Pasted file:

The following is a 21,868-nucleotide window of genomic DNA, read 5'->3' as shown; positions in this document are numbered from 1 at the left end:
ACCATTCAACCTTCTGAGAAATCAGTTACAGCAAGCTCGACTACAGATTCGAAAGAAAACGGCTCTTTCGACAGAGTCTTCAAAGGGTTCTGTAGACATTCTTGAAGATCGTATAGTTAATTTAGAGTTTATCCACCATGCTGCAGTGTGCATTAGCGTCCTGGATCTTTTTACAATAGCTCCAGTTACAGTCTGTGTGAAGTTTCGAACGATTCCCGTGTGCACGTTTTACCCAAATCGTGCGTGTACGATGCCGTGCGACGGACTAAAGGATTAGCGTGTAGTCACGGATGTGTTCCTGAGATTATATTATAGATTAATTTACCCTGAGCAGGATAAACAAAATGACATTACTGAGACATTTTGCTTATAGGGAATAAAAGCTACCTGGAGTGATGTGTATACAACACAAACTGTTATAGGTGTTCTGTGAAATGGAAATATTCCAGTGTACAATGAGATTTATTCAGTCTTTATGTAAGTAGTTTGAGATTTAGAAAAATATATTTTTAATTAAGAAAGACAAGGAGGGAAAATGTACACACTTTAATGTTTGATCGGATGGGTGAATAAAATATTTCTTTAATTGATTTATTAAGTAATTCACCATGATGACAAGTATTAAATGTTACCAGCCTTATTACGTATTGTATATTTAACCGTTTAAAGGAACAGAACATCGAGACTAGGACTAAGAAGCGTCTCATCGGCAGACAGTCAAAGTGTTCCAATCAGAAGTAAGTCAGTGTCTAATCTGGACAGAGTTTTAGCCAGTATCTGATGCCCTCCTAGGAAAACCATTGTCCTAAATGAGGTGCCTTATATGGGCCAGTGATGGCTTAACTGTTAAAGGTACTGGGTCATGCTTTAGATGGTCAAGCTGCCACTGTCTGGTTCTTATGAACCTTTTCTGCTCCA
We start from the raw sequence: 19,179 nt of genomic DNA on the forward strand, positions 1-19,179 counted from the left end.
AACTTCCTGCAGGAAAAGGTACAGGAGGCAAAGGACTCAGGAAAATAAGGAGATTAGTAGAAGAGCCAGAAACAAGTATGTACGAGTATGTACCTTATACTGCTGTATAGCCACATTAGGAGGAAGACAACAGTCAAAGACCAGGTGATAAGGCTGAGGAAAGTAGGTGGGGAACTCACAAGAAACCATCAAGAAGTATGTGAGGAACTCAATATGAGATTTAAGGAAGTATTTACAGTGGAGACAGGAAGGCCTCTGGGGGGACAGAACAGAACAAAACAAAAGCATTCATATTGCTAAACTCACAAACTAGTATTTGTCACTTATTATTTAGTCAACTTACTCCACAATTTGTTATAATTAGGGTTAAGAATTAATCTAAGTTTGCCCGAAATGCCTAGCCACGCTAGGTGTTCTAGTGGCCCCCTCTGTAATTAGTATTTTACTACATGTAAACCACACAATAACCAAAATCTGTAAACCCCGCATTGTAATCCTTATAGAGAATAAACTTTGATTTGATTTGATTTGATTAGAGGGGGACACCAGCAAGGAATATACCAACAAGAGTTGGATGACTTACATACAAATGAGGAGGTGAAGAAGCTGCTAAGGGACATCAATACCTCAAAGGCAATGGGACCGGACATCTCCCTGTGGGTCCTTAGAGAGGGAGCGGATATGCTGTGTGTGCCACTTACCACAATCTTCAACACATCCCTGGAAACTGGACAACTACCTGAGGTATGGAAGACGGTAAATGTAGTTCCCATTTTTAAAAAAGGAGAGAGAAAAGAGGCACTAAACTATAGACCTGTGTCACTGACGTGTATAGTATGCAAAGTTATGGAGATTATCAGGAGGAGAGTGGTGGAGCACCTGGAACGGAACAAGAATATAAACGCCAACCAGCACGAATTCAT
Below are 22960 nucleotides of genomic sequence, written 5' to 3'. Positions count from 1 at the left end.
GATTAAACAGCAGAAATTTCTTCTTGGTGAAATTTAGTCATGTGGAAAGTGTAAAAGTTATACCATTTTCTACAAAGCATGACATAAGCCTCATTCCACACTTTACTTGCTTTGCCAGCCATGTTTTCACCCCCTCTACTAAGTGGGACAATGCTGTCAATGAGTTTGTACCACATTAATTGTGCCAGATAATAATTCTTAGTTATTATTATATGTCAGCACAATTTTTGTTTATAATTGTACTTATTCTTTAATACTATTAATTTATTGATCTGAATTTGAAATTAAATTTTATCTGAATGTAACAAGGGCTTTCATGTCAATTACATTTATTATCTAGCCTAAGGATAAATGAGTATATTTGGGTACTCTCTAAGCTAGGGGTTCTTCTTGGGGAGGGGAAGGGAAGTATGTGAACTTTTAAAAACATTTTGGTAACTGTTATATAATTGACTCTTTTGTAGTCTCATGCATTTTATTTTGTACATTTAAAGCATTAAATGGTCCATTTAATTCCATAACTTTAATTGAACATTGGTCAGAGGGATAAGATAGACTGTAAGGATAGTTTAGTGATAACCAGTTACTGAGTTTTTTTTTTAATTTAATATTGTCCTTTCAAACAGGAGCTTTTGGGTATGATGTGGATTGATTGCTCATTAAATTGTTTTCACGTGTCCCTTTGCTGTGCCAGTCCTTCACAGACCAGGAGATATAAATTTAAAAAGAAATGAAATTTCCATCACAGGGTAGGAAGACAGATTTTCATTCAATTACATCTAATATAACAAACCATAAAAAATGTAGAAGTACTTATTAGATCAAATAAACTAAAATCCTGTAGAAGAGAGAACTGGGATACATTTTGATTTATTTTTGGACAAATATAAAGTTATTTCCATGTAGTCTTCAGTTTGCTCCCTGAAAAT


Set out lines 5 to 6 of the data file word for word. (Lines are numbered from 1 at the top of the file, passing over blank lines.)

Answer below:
Below are 22960 nucleotides of genomic sequence, written 5' to 3'. Positions count from 1 at the left end.
GATTAAACAGCAGAAATTTCTTCTTGGTGAAATTTAGTCATGTGGAAAGTGTAAAAGTTATACCATTTTCTACAAAGCATGACATAAGCCTCATTCCACACTTTACTTGCTTTGCCAGCCATGTTTTCACCCCCTCTACTAAGTGGGACAATGCTGTCAATGAGTTTGTACCACATTAATTGTGCCAGATAATAATTCTTAGTTATTATTATATGTCAGCACAATTTTTGTTTATAATTGTACTTATTCTTTAATACTATTAATTTATTGATCTGAATTTGAAATTAAATTTTATCTGAATGTAACAAGGGCTTTCATGTCAATTACATTTATTATCTAGCCTAAGGATAAATGAGTATATTTGGGTACTCTCTAAGCTAGGGGTTCTTCTTGGGGAGGGGAAGGGAAGTATGTGAACTTTTAAAAACATTTTGGTAACTGTTATATAATTGACTCTTTTGTAGTCTCATGCATTTTATTTTGTACATTTAAAGCATTAAATGGTCCATTTAATTCCATAACTTTAATTGAACATTGGTCAGAGGGATAAGATAGACTGTAAGGATAGTTTAGTGATAACCAGTTACTGAGTTTTTTTTTTAATTTAATATTGTCCTTTCAAACAGGAGCTTTTGGGTATGATGTGGATTGATTGCTCATTAAATTGTTTTCACGTGTCCCTTTGCTGTGCCAGTCCTTCACAGACCAGGAGATATAAATTTAAAAAGAAATGAAATTTCCATCACAGGGTAGGAAGACAGATTTTCATTCAATTACATCTAATATAACAAACCATAAAAAATGTAGAAGTACTTATTAGATCAAATAAACTAAAATCCTGTAGAAGAGAGAACTGGGATACATTTTGATTTATTTTTGGACAAATATAAAGTTATTTCCATGTAGTCTTCAGTTTGCTCCCTGAAAAT